>For years I was afraid of letting anyone read my writing, because I thought it wasn’t good enough. But I knew that if I was ever going to make it as a writer I had to share my work with other people. So I did. I started taking writing classes where we were required to read our work out loud, and that helped. Blogging helped too, and it gave me the courage to submit my work to lit magazines. Even though I still feel insecure about my writing, I feel even better knowing that I’m actually making an effort to share my work with others now.

  60. Keli Gwyn says:

    >If insecurity is a gift, I’m one of the most blessed writers of all time. Those pesky doubts persist in plaguing me.For those who have yet to receive an offer of representation or publishing contract, I can assure you the doubts don’t magically disappear after reaching those milestones. If anything, they intensify because now a writer has to please an agent, editors, and readers. But as Rachelle said, the insecurities can push us to become better writers, so they can be an ally of sorts.

  61. Kimmel Tippets says:

    >I have a feeling I’m going to be returning to this post frequently. Great insight!

  62. Loree Huebner says:

    >I love when you say -“Let yourself feel satisfied for brief moments, then go back to the natural state of the writer: insecure, frustrated, driven.”So true!I do allow myself to be satisfied with my writing…for a time.

  63. Jeremy Myers says:

    >Had one tonight. I shouted at my computer, “This is CRAP!” and then ran out of the office, slammed the door, and then went and rummaged through the fridge. My wife said, “You’re worrying me.” “I just hate my writing,” I responded. She tried to encourage me. “I like your writing. That blog post from today had a really cute picture of a kitten.”Yeah. That was a really good piece, but I regretted the picture of the kitten the second after I posted it. Now I’m glad I left it in, because without it, I wouldn’t be a good writer…

  64. Melissa says:

    >It’s hard to describe my moments of insecurity. Logically, I know I must be a “good” writer, otherwise I would have never made it through a rigorous university program and I wouldn’t be making money as a freelancer – right? Writing romance is completely different than anything I’ve ever done. It only seems like it would be simple. It is not. I cannot nail the voice and style pitch perfect for love or money. Other romance writers in my RWA chapter make it sound so simple – they just do it, like the Nike commercial. How –??? Is there a romance writer gene? Writing a thesis was less challenging. I just finalled in my first chapter competition (got the news last night – am waiting for final judging). And as much as I hate to admit it, my first thought was, “Are you sure you notified the right person?” :/

  65. Stephanie McGee says:

    >I went through a big moment of this a few years ago, before I’d really gotten serious about this writing journey. I had a book I’d been working on for a while at the time (*cough5yearscoug*) and was really really doubting the story, the characters, etcetera.I had the opportunity to attend a signing by one of my very favorite authors. As he signed my book, I asked him a question about writing that I’d been struggling with. Hearing him say that he struggles with the same thing all the time, but that you have to work through it and use it, really got me out of that funk.Yes, at the time I had permanently shelved my book, but a year or so later (with his words still pinging around in my head), I got an idea to fix one of the major issues with the book. I was in grad school at the time and so wasn’t able to devote a lot of time and energy to it at that point.I finally finished the first draft of that book almost a year and a half ago and have written two novels since then. (One which has been revised several times.) Am I where I need to be writing-wise? No. But each book has helped me to gain confidence in my writing. I know I’m not perfect and probably never will be, but it’s that confidence that’s going to get me through the rough patches when I start doubting my writing again.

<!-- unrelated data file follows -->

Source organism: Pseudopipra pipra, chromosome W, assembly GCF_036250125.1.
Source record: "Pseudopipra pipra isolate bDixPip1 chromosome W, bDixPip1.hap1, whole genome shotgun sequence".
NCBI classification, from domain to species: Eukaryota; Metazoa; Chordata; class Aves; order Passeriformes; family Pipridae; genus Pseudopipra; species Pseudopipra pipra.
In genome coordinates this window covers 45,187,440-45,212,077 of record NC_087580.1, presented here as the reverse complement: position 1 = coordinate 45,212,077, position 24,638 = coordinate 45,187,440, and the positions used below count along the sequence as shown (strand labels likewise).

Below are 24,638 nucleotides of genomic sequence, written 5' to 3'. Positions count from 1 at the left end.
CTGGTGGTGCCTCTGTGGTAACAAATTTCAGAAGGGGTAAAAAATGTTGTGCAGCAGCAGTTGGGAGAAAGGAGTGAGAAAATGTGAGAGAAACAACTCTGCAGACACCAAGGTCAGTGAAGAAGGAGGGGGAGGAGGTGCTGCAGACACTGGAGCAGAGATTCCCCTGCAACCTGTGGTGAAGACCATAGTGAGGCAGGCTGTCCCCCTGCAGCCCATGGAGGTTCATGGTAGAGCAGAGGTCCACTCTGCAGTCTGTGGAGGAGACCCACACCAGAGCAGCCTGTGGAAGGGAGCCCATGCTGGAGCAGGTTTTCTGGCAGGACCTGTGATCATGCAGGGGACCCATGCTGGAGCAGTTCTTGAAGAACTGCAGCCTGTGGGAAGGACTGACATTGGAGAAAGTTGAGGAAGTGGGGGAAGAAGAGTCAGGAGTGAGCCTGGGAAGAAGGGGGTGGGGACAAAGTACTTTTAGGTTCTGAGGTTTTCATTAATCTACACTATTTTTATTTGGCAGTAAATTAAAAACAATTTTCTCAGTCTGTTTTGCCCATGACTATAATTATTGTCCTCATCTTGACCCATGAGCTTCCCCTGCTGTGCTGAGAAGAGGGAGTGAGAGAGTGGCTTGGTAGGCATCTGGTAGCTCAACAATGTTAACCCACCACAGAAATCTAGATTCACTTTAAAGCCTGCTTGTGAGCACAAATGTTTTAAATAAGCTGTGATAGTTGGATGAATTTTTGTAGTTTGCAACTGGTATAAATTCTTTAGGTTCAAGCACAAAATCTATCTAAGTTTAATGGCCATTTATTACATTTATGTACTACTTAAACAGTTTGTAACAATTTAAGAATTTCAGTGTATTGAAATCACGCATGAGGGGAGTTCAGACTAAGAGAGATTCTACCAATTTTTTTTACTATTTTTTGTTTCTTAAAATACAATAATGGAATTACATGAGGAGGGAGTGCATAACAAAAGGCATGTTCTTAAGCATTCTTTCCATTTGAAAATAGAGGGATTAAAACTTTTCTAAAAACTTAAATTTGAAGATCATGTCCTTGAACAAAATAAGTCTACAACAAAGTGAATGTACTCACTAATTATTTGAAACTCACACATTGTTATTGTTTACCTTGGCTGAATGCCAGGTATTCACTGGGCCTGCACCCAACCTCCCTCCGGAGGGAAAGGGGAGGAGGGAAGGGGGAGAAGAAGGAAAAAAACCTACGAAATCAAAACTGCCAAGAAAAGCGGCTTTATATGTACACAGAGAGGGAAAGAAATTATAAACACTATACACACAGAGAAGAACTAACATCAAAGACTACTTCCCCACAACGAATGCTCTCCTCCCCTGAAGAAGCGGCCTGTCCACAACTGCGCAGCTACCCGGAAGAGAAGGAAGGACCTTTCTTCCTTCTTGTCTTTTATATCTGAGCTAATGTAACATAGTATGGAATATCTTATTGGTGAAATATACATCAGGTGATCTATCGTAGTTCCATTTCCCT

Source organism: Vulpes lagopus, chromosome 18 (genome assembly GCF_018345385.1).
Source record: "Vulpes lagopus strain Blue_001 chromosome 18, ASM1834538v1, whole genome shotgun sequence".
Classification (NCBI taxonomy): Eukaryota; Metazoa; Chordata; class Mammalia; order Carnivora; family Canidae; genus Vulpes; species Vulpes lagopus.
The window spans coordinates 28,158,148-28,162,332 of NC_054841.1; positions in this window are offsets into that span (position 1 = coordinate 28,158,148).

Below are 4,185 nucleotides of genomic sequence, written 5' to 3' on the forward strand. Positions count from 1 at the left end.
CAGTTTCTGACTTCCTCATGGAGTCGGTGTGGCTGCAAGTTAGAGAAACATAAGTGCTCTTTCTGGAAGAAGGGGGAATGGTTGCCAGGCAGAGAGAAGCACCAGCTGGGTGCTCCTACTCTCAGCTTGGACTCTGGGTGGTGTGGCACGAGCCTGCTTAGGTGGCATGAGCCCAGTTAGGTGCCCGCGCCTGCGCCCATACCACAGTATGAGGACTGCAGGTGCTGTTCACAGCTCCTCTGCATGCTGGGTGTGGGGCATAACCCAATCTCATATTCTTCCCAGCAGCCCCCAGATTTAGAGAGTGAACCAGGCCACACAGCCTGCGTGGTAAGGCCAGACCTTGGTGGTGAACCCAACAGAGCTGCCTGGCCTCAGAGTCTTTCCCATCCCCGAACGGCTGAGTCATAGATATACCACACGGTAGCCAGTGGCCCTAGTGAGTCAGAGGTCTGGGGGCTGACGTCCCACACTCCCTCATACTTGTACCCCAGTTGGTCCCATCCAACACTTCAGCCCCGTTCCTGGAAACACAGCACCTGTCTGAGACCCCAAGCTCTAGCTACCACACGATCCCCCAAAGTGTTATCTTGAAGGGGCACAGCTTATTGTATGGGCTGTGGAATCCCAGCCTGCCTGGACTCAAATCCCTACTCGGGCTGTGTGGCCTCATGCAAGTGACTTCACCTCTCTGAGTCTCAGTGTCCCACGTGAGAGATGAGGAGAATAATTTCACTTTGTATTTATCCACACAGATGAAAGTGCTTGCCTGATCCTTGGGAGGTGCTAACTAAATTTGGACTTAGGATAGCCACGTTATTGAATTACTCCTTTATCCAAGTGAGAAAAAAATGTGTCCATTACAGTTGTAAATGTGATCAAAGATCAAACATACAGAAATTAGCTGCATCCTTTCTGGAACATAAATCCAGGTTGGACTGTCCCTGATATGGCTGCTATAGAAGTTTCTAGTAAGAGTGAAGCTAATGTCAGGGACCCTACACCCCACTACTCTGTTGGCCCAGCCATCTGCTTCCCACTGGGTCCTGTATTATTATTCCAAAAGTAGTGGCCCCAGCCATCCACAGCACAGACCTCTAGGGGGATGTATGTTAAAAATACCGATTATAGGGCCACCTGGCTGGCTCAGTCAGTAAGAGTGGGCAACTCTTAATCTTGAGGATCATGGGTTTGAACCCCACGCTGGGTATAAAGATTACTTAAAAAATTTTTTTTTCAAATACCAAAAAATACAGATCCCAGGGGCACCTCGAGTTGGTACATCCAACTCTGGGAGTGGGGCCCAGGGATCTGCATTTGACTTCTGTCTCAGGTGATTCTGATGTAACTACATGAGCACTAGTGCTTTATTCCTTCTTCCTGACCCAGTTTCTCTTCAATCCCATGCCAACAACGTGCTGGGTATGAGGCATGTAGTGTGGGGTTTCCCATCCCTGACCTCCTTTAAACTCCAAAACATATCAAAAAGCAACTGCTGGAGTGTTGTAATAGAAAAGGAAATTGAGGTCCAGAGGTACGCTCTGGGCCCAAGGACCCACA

66. Lacie Nezbeth says:

    >Like a fraud. That is exactly how I’ve been feeling lately. I keep thinking, who am I to think I can do this? Because I don’t want to do it if I’m not any good at it. But I guess that’s where the constant learning comes in…that part I really do enjoy.

  67. Jenni Merritt says:

    >Oh, what a great post. Something I desperately needed to read tonight. Editing is doing numbers to my confidence in writing. It is good to know that I am not the only one who loves my writing, but hates my writing. 🙂

  68. Marilyn Almodóvar says:

    >Thanks so much for this post!! I am having one of those days. I have been writing YA Fantasy for the first time, and I keep listening to this voice telling me that I shouldn’t be writing Fantasy. It’s not me. Yet, I love the story, and I’m in love with the characters. So I take a break from writing, have coffee, talk to someone on the phone, play with my baby, and then go back to writing, pushing myself as far away from the voice as I can by doing what I love. Writing.

  69. Aimee L. Salter says:

    >Even though I have an agent, I’m surprised by how my feelings about my WIP’s change.I can read the same version of the same book one day and love it. Then pick it up a few days later, certain I’m a total loss and wondering why my agent believes we’ll ever sell it.When doubts reign, I lean on the conviction from God this is what I’m meant to do, and compare my work against the craft books I’ve read. I look for ways to improve, but don’t get ruthless – because it’s in my heart, not the page, that the problem lies.I’m blessed with serious, talented writer-friends and I watch them ride the same roller-coaster. I realize this is just what we do.Times of doubt are times to put the book away (usually). Or press on and hope that someone with more experience and knowledge than myself will find a way to help me make it better.In short: Never give up.

line
Site by Author Media © Rachelle Gardner.